Deputy PM Prawit Wongsuwon, dubbed “The Rolex General” after a scandal over luxury watches, is once again in the spotlight.
Thailand’s National Anti-Corruption Commission has been criticised for subverting the system of checks and balances of politicians and high ranking officials. Its explanation about Prawit’ “borrowed” luxury watches has drawn scrutiny and criticism.
The explanation came in a letter dated Monday and sent by the NACC to an opposition politician, 17 months after he wrote to them.
A member of the opposition Pheu Thai Party asked the NACC on January 3, 2019 to explain why it didn’t find Prawit guilty of failing to declare 22 luxury watches, which he claimed to have “borrowed from a friend” who later died. The original ruling was made on December 26, 2018.
The party member publicised the letter widely, signed by the acting NACC secretary-general, and it has been widely shared online. The letter says the NACC commissioners acknowledged that a Pattawat Suksriwong was the actual owner of the luxury watches and had lent them to Prawit. It also confirmed that Prawit had returned the watches, worth tens of millions of baht, to Pattawat after using them.
“The borrowing is a ‘loan for use’. While a loan for use is a liability, it is not the type the NAAC requires to be declared in its asset declaration form.”
“The NACC’s definition of liabilities only covers money, not loans for use, in which the assets have been returned to the lenders in their original form, with no money involved.”
“Therefore, General Prawit is not obliged to declare the borrowed watches as liabilities in his asset declaration form.”
A former finance minister posted on Facebook that the interpretation of “liabilities” by the incumbent commissioners runs against common sense. A prevailing interpretation of liabilities is anything of monetary value, not a case where real money is involved.
“For the sake of transparency,” he urged the NACC to list cases in which it had convicted or acquitted people in the past for the same reason, how it interpreted each of those cases and whether those interpretations were in line with its the letter to the Pheu Thai member.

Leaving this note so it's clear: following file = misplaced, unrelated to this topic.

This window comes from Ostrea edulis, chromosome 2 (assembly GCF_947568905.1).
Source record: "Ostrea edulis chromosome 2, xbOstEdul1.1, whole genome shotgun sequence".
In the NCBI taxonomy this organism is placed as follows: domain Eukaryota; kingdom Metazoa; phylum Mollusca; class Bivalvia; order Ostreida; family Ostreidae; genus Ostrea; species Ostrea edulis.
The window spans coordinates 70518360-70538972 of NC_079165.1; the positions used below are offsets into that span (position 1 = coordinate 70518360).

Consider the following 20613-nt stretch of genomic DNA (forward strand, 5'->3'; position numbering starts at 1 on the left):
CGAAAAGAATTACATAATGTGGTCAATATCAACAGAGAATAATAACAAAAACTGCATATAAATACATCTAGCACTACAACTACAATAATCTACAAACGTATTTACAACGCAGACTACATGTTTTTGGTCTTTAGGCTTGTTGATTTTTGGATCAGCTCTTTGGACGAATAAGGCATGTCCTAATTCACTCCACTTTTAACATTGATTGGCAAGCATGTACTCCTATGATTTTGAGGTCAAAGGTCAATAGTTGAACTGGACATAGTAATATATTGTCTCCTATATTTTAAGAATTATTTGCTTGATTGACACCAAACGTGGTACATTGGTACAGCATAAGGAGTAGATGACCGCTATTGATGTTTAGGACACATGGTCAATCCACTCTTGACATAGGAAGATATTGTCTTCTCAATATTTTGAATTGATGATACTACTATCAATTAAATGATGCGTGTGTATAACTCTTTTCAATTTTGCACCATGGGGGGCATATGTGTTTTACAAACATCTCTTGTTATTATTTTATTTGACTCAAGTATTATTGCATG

A law professor, former MP from the now-dissolved Future Forward Party and leader of the Progressive Movement, wrote on Facebook that such an interpretation opens the door for widespread asset concealment.
“The NACC’s interpretation destroys the checks and balances of politicians and government officials and renders useless the requirement that they declare assets and liabilities,”
He says that from now on, any politician or official who wants to hide his assets can “borrow” using this “loan for use” trick. Assets such as accessories, rings, necklaces, watches and sports cars, need not be declared anymore.
“All you have to do is get a rich friend of yours to say it is their assets and then explain the properties were borrowed from him.”
In the past, politicians and officials often tried to avoid declaring assets by having other people, even their helpers, chauffeurs and close aides, listed as the owners.
“Yet the NACC tried hard to establish the real owners, deterring the practice.” The interpretation of the NACC today has given politicians and officials a new channel to hide their assets.”
“To protect the heart of the military regime, do we really need to trade it with the checks and balances we have so painstakingly built since 1997?”
Prawit was in the hot seat in 2017 after some media members spotted a US$370,000 (11.8 million baht) Richard Mille watch on his wrist in a photo taken at a ceremony for Cabinet ministers. Investigations of photos taken at other public events showed that he had worn at least 22 luxury watches worth a combined 40 million baht and expensive rings in public.
The watches and jewellery were not included in the asset declaration that Prawit filed with the NACC on in September 2014, after taking on the positions of deputy PM and Defence Minister.
Join the conversation and have your say on Thailand news published on The Thaiger.
Thaiger Talk is our new Thaiger Community where you can join the discussion on everything happening in Thailand right now.
Please note that articles are not posted to the forum instantly and can take up to 20 min before being visible. Click for more information and the Thaiger Talk Guidelines.